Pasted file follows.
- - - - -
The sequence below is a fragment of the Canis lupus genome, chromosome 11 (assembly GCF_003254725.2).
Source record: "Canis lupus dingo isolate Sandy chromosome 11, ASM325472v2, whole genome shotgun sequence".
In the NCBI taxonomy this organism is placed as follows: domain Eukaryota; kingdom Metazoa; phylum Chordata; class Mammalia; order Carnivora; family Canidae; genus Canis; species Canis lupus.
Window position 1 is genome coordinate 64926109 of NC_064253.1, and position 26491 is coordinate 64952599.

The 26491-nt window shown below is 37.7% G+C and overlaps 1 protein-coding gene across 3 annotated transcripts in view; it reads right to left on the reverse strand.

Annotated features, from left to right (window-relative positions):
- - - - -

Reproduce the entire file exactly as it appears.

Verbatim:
The sequence below is a fragment of the Canis lupus genome, chromosome 11 (assembly GCF_003254725.2).
Source record: "Canis lupus dingo isolate Sandy chromosome 11, ASM325472v2, whole genome shotgun sequence".
In the NCBI taxonomy this organism is placed as follows: domain Eukaryota; kingdom Metazoa; phylum Chordata; class Mammalia; order Carnivora; family Canidae; genus Canis; species Canis lupus.
Window position 1 is genome coordinate 64926109 of NC_064253.1, and position 26491 is coordinate 64952599.

The 26491-nt window shown below is 37.7% G+C and overlaps 1 protein-coding gene across 3 annotated transcripts in view; it reads right to left on the reverse strand.

Annotated features, from left to right (window-relative positions):